They Are Not The Majority

I tweeted about this yesterday or the day before — one thing about Republicans that does truly get under my skin is how they have this unshakeable belief that a majority of Americans perpetually share their political and social views, which isn’t true. It’s just not true.

In 2016 when this “MAGA” movement began (insulting America by saying it’s not great now) Republicans found themselves without a mandate to govern. Donald Trump won the Electoral College but lost the popular vote. That’s what that means, a majority of Americans voted for somebody else but we got stuck with this guy anyway.

After that, they called themselves the “silent majority”, Americans who apparently had not spoken or made themselves heard in the past who made their voice heard now and whom had always made up a majority of the electorate. Except they weren’t the majority, the people who voted for Hillary Clinton were. Clearly and inarguably, by a very large margin. And Republicans have a tendency to make this bizarre claim after every election, that “America remains, fundamentally, a center-right nation.” Even after elections where they get walloped.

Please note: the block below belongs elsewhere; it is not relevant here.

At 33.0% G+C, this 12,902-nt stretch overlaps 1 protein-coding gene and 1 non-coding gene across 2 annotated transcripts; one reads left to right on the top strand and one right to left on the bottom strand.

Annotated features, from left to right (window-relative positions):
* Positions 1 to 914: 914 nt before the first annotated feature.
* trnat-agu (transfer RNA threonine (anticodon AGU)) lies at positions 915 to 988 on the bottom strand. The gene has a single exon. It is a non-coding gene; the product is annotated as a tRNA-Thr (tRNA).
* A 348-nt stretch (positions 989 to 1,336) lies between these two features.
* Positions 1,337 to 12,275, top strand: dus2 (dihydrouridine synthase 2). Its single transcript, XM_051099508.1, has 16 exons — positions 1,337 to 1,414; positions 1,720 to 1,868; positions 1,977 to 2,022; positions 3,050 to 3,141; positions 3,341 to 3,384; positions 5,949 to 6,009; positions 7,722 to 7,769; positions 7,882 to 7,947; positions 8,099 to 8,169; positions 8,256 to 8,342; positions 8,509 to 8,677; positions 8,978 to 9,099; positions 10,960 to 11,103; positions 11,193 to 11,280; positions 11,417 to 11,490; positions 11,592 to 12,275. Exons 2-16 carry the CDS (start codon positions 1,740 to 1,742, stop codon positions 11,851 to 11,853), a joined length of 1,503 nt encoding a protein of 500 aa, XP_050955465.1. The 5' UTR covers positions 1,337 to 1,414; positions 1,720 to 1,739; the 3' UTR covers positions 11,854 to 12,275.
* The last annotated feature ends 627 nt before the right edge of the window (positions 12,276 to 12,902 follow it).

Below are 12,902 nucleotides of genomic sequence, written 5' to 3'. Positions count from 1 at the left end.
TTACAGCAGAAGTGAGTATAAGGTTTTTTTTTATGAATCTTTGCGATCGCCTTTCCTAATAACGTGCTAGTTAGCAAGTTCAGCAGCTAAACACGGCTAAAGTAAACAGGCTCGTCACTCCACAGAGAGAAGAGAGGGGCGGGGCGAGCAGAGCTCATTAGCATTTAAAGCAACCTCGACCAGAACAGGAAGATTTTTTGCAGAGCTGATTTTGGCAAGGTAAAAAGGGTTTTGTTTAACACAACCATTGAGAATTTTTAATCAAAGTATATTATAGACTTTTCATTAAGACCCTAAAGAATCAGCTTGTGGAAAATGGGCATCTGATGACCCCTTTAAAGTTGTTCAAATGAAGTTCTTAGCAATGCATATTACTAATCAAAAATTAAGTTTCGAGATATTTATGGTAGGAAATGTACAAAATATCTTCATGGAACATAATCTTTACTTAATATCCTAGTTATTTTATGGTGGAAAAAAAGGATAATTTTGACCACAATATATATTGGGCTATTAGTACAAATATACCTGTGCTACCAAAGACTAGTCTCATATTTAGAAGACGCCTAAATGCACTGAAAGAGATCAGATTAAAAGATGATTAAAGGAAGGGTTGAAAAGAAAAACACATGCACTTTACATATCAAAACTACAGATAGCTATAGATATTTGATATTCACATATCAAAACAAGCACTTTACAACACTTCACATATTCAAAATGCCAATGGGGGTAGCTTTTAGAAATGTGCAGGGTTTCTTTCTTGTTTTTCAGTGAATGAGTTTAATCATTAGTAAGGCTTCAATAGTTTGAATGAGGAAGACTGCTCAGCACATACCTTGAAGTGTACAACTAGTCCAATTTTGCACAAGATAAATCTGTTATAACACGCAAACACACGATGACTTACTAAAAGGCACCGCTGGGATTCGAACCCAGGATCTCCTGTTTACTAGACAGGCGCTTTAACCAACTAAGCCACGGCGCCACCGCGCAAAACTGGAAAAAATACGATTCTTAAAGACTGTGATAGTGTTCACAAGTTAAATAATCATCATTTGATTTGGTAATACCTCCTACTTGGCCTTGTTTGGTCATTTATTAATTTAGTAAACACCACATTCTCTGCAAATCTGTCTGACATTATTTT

We can’t ever know if truly in their hearts, Americans see the world the way the GOP does, always has, and always will. But we can take a pretty good guess by just looking at the way Americans have voted for president in the modern era.

Since 1992, a span of 28 years, the Democratic candidate for president has won the popular vote 7 times, while the Republican candidate has only won it once: George W. Bush in 2004.

The popular vote result looks like this:

1992: Bill Clinton (D)
1996: Bill Clinton (D)
2000: Al Gore (D) (lost the electoral college to George W. Bush, 271-266)
2004: George W. Bush (R)
2008: Barack Obama (D)
2012: Barack Obama (D)
2016: Hillary Clinton (D) (lost the electoral college to Donald Trump, 304-227)
2020: Joe Biden (D)

Only once, in 2004, has a Republican received the most votes for president, in the past 28 years (and that will be 32 years once Joe Biden’s first term expires.)

If you look at public polling (disregard if you wish, it’s been correct and accurate far more than it’s been wrong in the past 30 years) you’ll find a majority of Americans support the primary pillars of the Democratic Party’s official policies today: $15/hr minimum wage, universal healthcare, abortion legal, same-sex marriage legal, weed legalized, etc.

Maybe America is a center-right nation some years, and a center-left nation others. But for absolutely certain in 2016 and again in 2020, the majority was Democrats, not Republicans. (And I think we all know how arguable is the idea that Republicans — especially Trump supporters — are ever silent. One of their defining traits it they never stop talking, and in fact don’t have minimal common sense about when the stop, even when it’s reflecting poorly on them.